Beginning with Atlanta in 1996 and right through to the 2008 Beijing Olympics, Canada has won exactly three gold medals in each of those four Games. In terms of overall medals, Canada’s 18 in London equals its Beijing output, and ranks second to the 22 earned in Atlanta — the most ever by a Canadian team in a non-boycotted Olympics.

Canadian women’s soccer team steals show

it was the controversy with Canada leading 3-2 that will always define this contest. That’s when Norwegian referee Christiana Pedersen transformed herself into one of the most infamous figures in Olympic history.

In a sequence of calls that set off a firestorm from both the Canadian players and a few media outlets outside the U.S., Pedersen called goalkeeper Erin McLeod for holding the ball too long, which led to a free kick inside the Canadian box. While a six-second infraction does exist in the rulebook, the enforcement usually comes with a warning, one McLeod said she never received.

The referee then awarded the U.S. a penalty kick when Marie-Eve Nault was charged with a handball. Abby Wambach converted that chance with less than 10 minutes remaining before Alex Morgan’s header in the final minute of extra time buried Canada, and sent the Americans on their way to another gold medal following their 4-3 win.

The loss could’ve ruined Canada’s chances against France in the bronze match, but the women were still playing for history. Diana Matheson’s dramatic goal in the 92nd minute gave Canada a 1-0 win and landed the country its first medal in a traditional team sport since 1936.

MacLennan captures lone gold medal

Canada’s lone gold medal of the Games came from an unlikely source.

Heading into London, Rosie MacLennan competed in the rather large shadow of three-time Olympic medallist and trampoline great Karen Cockburn. That changed when MacLennan, of King City, Ont., executed a brilliant routine to capture gold.

MacLennan has to wait to celebrate as 2008 Olympic champion He Wenna of China pressed hard during her last routine. To everyone’s amazement, He tumbled on her last manoeuvre, sending MacLennan into Olympic history.

Heymans, van Koeverden leave mark

By winning a bronze medal in the women’s three-metre synchronized springboard event with partner Jennifer Abel, she became the first Canadian ever to win a medal in four straight Olympics.

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London Olympics Medal update–July 31, 2012 (Updated)

July 31st, 2012 3 comments

Here is a recap of how the medal race is going after day 4 of Olympic competition for both Canada and Ukraine:

image

 

Canada

Divers Emilie Heymans and Jennifer Abel have claimed bronze in the women’s three-metre synchronized event.

The result will put the 30-year-old Heymans into the history books as she becomes the first female diver to reach the podium in four consecutive Olympic Games.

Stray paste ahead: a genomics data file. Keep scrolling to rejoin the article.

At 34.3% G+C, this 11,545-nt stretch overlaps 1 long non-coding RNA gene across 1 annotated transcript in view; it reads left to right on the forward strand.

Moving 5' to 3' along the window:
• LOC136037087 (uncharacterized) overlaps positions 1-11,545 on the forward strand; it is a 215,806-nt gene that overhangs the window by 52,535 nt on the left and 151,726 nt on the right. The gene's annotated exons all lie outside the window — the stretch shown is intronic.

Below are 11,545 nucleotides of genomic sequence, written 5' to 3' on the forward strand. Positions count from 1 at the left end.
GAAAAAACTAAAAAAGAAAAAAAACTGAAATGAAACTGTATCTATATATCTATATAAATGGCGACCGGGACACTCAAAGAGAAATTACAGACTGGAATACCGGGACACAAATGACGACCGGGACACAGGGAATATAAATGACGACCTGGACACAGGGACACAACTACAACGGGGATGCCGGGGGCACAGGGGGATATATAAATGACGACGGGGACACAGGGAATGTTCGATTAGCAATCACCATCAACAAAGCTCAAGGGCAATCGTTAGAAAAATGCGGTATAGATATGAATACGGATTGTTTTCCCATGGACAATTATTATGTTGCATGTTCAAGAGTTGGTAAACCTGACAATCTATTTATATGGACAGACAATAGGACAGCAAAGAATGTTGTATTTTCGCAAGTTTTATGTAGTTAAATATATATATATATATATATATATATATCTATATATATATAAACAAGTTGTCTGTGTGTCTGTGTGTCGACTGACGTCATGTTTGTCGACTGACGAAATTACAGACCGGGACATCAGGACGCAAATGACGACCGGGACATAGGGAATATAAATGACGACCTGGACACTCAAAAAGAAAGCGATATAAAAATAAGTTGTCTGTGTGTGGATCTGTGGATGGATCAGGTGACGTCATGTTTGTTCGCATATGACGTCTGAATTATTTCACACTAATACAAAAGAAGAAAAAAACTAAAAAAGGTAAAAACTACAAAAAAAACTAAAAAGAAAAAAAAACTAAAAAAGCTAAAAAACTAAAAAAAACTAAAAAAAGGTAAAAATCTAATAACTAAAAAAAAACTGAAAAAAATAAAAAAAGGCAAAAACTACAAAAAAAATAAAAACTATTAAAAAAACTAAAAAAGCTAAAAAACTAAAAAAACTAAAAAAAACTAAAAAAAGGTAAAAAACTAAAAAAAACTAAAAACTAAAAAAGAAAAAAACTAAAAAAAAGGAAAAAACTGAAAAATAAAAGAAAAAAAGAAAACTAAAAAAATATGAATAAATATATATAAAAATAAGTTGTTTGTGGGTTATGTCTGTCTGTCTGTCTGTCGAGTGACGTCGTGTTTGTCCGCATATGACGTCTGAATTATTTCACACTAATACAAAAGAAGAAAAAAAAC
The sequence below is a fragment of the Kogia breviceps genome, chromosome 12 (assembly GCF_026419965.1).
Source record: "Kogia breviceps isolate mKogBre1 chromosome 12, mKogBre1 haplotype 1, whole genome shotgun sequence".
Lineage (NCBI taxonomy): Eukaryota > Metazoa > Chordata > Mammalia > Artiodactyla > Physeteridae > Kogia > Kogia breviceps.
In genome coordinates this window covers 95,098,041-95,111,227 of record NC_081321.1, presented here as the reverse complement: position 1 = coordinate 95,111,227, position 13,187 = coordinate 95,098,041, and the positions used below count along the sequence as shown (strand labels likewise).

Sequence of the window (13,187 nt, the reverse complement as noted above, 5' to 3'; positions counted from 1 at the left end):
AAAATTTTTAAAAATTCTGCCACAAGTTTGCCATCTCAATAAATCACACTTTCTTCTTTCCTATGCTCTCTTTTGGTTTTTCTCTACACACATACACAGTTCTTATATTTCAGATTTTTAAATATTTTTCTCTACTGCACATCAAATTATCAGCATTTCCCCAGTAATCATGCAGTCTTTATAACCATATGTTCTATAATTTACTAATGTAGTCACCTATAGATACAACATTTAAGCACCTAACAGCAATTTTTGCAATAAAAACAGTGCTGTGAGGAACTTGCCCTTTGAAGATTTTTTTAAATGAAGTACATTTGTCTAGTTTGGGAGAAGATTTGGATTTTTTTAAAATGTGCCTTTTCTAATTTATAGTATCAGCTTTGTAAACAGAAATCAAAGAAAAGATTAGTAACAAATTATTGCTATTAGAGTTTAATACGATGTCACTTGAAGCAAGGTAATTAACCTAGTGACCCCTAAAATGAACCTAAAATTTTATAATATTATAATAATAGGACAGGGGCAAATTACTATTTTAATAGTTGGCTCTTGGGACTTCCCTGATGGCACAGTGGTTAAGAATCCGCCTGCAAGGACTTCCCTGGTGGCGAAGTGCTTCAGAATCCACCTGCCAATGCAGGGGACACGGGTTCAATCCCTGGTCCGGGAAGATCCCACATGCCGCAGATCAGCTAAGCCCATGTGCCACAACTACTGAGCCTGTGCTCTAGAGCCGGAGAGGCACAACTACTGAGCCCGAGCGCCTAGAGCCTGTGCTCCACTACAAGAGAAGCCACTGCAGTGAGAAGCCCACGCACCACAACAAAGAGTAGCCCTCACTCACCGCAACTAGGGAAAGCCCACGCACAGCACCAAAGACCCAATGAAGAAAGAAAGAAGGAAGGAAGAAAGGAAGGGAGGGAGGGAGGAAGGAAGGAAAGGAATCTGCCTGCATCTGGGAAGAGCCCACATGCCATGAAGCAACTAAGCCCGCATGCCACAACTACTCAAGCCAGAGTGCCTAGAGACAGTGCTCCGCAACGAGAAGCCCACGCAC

Read the article

Edit: Minutes after I posted, Canada picked up two more Bronze medals, then a few hours later another Bronze:

The diving team of Roseline Filion and Meaghan Benfeito captured Canada’s second medal at the London Olympics.

Filion of Laval, Que., and Montreal’s Benfeito won bronze Tuesday in the women’s 10-metre synchronized event.

Meanwhile, Antoine Valois-Fortier won a bronze in the man’s 81-kg judo competition.

The 22-year-old from Quebec City defeated American Travis Stevens 1-0 to win Canada’s first judo medal since Nicholas Gill won silver in 2000.

Just before lunch in Canada, Christine Girard of White Rock, B.C. won the fourth bronze of the Games in the women’s 63-kg. category.

Read the article

 

Ukraine

Gold medallist Yana Shemyakina of Ukraine kisses her medal during the award ceremony for the women's epee individual fencing competition at the ExCel venue at the London 2012 Olympic Games July 30, 2012. REUTERS/Damir Sagolj

Ukraine’s Yana Shemyakina won gold in the women’s individual epee after a nail-biting 9-8 extra-time win over reigning Olympic champion Britta Heidemann of Germany at the London Games on Monday.

Twelfth seed Shemyakina was a surprise winner, having worked her way through the preliminaries.

Read the article

And the Olympics are not without controversy already:

Hi-res-149542564_crop_exact

For a glorious moment, the team (Ukraine) was able to revel in the fact that, after a late miracle, they were the bronze medalists in the men’s team gymnastic competition in the 2012 Olympics.

Unfortunately for them, that miracle proved to good to be true, and Ukraine was all of a sudden out of the medals in fourth place. That fourth-place finish is territory that very few felt Ukraine could occupy. Most did not consider them a legitimate medal threat.

Consequently, that fourth-place finish should be a great source of pride for the team. Instead, it will now be tinged with the memories of losing a medal they very temporarily owned. Due to a judge’s error, the Ukrainian team must now reconcile the feelings of losing out on a medal they thought they had.